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Posted at 08:00 AM ET, 01/10/2012

The bottom line on the $7.2 million house for UMD president

The University of Maryland at College Park is about to rip down the house that is intended for its president and erect a $7.2 million “University House” to replace it.

The old house, among other problems is filled with asbestos and is not fully accessible for the disabled. And, not unimportant in this context, it has long been deemed too small for the fund-raising duties of the modern college president.

University of Maryland president’s house to be demolished and a mansion will be built nearby in College Park. (Photo by Mark Gail/The Washington Post)
But many on the flagship campus are asking whether this project makes sense in an era when money is so tight that, as my colleague Jenna Johnson wrote in this story, donors are being asked to pay student tuition and six varsity teams are being cut.

Actually, it makes more sense than it seems. Elegant presidents’residences are common on college campuses, and the head of a university does need a facility to host donors with fat wallets.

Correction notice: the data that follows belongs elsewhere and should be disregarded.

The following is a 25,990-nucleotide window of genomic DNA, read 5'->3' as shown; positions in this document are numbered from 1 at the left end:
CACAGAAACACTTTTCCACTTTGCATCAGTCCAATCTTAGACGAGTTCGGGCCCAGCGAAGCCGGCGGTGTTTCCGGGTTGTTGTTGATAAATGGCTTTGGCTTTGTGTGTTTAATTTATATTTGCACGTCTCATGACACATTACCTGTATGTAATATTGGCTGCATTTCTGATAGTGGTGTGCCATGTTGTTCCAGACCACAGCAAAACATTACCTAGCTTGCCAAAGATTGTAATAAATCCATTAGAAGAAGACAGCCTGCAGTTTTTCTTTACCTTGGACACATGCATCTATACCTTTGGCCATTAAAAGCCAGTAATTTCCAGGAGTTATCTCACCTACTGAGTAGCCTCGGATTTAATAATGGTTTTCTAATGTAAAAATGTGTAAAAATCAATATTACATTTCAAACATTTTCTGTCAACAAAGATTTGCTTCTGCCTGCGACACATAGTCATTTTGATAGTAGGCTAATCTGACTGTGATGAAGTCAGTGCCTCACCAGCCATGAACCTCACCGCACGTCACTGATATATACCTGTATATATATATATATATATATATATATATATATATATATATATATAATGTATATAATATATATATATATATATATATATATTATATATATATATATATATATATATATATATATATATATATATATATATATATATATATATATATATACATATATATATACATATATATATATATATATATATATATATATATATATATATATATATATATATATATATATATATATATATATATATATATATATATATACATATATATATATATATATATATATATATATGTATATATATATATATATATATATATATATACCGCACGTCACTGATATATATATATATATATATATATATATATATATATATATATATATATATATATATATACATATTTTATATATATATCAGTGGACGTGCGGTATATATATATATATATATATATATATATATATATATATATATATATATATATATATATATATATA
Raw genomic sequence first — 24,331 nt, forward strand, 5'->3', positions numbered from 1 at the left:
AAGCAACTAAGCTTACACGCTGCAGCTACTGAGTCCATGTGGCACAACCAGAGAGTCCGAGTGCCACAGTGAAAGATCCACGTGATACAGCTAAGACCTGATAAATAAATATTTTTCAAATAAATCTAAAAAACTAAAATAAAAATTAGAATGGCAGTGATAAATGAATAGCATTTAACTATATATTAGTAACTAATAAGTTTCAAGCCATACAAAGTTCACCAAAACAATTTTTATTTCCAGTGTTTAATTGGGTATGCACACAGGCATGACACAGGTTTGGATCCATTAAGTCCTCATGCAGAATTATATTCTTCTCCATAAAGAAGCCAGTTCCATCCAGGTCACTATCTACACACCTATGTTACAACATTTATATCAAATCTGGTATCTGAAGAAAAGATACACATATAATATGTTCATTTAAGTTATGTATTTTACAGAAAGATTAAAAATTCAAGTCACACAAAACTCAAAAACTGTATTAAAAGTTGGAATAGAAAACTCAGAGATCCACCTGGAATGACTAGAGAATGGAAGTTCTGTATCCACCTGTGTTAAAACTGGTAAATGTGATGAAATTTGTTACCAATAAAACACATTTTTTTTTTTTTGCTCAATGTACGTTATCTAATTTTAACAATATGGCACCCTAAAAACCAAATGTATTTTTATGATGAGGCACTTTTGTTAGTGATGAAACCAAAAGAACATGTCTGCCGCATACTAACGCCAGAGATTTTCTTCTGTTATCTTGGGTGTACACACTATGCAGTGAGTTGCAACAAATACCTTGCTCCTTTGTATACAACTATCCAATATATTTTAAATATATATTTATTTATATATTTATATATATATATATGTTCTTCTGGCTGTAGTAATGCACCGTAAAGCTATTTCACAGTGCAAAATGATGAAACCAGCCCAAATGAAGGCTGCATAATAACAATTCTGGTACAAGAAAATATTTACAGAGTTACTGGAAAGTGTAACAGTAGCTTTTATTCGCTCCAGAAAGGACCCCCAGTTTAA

Yet still, the scale of the project seems way too large and expensive for these times, and it is fair to ask whether a top-notch fund raiser needs a 14,000-square-foot mansion with gardens and a big parking lot for valeted cars to get the job done. I’ll answer my own question: No.

University officials are defending the project by noting that the cost is being paid for with private funds (though the university will bear the cost of maintaining the property).

And it is true that donors get to decide how their money will be spent (with some limits) — not the receiving institution. A school can’t redirect money without permission.

But a school could decide that it doesn’t want to use the money the way a donor wants and either reject or return the money.

Officials could conclude that a project of this scale — with a 10,000-square-foot “events center” and a large hall that can seat 125 people — isn’t a good idea at a time when donors are also being asked to help keep needy students in school.

It could say that a big mansion sends the wrong signal at this time and that it has enough faith in its president to woo big donors with fancy dinners and elegant parties in a lovely but less expensive space.

It’s too bad that school officials didn’t say that.


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By  |  08:00 AM ET, 01/10/2012

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